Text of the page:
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'Wonder Woman' director sought Lynda Carter's support

Associated Press logo Associated Press 5/31/2017 By SANDY COHEN, AP Entertainment Writer
FILE - In this May 25, 2017 file photo, actress Lynda Carter, who starred as Wonder Woman in the TV series, arrives at the world premiere of "Wonder Woman" at the Pantages Theatre in Los Angeles. (Photo by Jordan Strauss/Invision/AP, FIle) © The Associated Press FILE - In this May 25, 2017 file photo, actress Lynda Carter, who starred as Wonder Woman in the TV series, arrives at the world premiere of "Wonder Woman" at the Pantages Theatre in Los Angeles. (Photo by Jordan Strauss/Invision/AP, FIle)

LOS ANGELES (AP) — Patty Jenkins has more than the weight of the DC Universe on her shoulders. Not only is she bringing the iconic Wonder Woman character to the big screen for the first time, she's the first woman to helm a major superhero film and one of very few in Hollywood history entrusted with a big-budget action feature.

Director Patty Jenkins, left, and actress Gal Gadot arrive at the world premiere of "Wonder Woman" at the Pantages Theatre on Thursday, May 25, 2017, in Los Angeles. (Photo by Jordan Strauss/Invision/AP) © The Associated Press Director Patty Jenkins, left, and actress Gal Gadot arrive at the world premiere of "Wonder Woman" at the Pantages Theatre on Thursday, May 25, 2017, in Los Angeles. (Photo by Jordan Strauss/Invision/AP)

She could almost use a hand from Wonder Woman to gracefully handle those demands. So Jenkins called Lynda Carter.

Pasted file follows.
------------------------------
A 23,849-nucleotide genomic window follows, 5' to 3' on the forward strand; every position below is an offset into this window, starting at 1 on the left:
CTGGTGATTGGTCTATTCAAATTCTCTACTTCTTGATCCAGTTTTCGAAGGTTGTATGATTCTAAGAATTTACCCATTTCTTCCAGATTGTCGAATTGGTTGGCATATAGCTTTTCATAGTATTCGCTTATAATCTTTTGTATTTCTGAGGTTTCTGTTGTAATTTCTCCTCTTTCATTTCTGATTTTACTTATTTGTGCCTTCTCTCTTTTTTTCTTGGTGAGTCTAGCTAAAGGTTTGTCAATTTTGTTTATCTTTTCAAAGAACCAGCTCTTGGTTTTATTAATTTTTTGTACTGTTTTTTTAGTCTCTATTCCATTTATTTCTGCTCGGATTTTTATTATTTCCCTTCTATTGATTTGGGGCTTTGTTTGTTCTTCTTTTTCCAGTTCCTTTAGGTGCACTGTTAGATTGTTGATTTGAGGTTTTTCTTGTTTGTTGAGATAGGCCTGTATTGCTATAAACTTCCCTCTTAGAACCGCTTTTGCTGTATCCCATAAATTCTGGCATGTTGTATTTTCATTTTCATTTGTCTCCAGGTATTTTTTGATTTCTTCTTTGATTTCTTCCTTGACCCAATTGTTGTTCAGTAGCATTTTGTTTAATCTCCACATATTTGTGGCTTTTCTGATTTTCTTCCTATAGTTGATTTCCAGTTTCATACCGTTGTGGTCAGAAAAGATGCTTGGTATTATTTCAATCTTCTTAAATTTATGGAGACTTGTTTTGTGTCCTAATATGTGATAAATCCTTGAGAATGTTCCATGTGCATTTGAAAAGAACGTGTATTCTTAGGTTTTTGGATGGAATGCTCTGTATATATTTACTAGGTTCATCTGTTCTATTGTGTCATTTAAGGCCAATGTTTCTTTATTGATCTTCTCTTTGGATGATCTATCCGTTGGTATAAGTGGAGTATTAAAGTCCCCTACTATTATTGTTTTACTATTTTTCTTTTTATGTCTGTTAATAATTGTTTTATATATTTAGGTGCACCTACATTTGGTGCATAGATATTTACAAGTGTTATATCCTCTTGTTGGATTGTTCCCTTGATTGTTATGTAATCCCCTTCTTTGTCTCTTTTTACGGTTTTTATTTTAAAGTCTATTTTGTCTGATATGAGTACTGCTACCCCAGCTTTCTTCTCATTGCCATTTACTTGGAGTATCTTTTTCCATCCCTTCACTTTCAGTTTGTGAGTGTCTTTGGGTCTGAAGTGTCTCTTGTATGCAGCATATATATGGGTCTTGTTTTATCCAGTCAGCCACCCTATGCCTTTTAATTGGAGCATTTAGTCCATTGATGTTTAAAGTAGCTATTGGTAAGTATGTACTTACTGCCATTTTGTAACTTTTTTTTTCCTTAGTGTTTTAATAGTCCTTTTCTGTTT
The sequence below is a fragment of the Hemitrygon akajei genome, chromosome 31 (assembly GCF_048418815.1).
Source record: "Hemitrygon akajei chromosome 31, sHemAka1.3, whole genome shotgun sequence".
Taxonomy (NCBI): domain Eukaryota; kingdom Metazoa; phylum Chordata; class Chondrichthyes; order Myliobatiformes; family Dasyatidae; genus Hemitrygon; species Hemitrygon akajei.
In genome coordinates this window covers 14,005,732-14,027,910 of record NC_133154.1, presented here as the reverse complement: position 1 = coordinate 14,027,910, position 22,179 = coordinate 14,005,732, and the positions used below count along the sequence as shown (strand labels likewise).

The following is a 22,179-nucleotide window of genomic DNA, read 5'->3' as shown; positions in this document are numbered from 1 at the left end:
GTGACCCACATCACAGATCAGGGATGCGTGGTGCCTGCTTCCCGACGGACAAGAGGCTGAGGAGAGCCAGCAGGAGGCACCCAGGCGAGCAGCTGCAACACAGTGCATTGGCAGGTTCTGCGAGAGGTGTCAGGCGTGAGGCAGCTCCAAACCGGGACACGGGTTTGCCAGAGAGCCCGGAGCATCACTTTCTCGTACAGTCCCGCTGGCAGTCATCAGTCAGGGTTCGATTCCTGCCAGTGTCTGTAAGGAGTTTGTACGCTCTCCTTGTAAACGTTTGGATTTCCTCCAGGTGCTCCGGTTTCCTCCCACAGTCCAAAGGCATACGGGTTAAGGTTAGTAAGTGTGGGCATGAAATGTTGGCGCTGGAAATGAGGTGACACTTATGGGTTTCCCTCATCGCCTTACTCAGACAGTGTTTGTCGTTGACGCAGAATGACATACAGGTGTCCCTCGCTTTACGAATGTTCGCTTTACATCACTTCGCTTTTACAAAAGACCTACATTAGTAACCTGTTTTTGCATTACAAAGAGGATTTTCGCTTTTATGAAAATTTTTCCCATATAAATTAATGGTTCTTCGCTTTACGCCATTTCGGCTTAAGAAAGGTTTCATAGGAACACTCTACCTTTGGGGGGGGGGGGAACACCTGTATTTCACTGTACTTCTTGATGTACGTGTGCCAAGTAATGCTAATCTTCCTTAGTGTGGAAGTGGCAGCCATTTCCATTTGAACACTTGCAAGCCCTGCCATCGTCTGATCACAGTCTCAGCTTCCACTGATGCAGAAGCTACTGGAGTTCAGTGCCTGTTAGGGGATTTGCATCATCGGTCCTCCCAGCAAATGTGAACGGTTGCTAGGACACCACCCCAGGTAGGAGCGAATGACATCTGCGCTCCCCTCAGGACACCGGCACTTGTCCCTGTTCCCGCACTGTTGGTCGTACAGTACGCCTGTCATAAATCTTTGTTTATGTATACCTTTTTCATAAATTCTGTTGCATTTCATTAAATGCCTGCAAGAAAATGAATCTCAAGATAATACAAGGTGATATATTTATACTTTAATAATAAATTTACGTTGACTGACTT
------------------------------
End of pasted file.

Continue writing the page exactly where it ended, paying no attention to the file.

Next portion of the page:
Lynda Carter arrives at the world premiere of "Wonder Woman" at the Pantages Theatre on Thursday, May 25, 2017, in Los Angeles. (Photo by Jordan Strauss/Invision/AP) © The Associated Press Lynda Carter arrives at the world premiere of "Wonder Woman" at the Pantages Theatre on Thursday, May 25, 2017, in Los Angeles. (Photo by Jordan Strauss/Invision/AP)

"She has been like a sister to us on this journey," Jenkins said of the actress who famously played Wonder Woman on TV in the 1970s. "I wanted her to know: Lynda, we're not the next generation doing their version of Wonder Woman. We were born of your Wonder Woman and it is a line, it's a chain. We are a continuation of a vision and a dream of a great character."

Jenkins grew up watching Carter's "Wonder Woman" and has wanted to bring the character's story to the big screen for more than a decade. Wonder Woman was created in 1941, yet this is the character's first solo theatrical adventure.

It opens Friday facing lofty expectations from moviegoers and Warner Bros., which hopes it will boost a DC world dimmed by "Batman v Superman" in time for November's "Justice League."

Jenkins wants the film to inspire audiences as much as Carter and the TV show did. And Carter wants the same.

"Well I think it's time," the 65-year-old entertainer said. "It's now going onto a new generation of people and I'm thrilled."

The film tells the origin story of comic books' Amazonian princess Diana, played by Gal Gadot, and why she left the idyllic island of Themyscira to fight for justice among humans. Chris Pine plays Steve Trevor, the charming spy who lures Diana to London, where she discovers her superpowers.

Jenkins said Carter told her that fans still approach her to talk about "Wonder Woman," and she wished the same kinds of connections for the director.

"What a beautiful, beautiful thing," Jenkins said. "We aspire to be as graceful and wonderful as she has been as the representative of Wonder Woman."

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Follow AP Entertainment Writer Sandy Cohen at www.twitter.com/APSandy .

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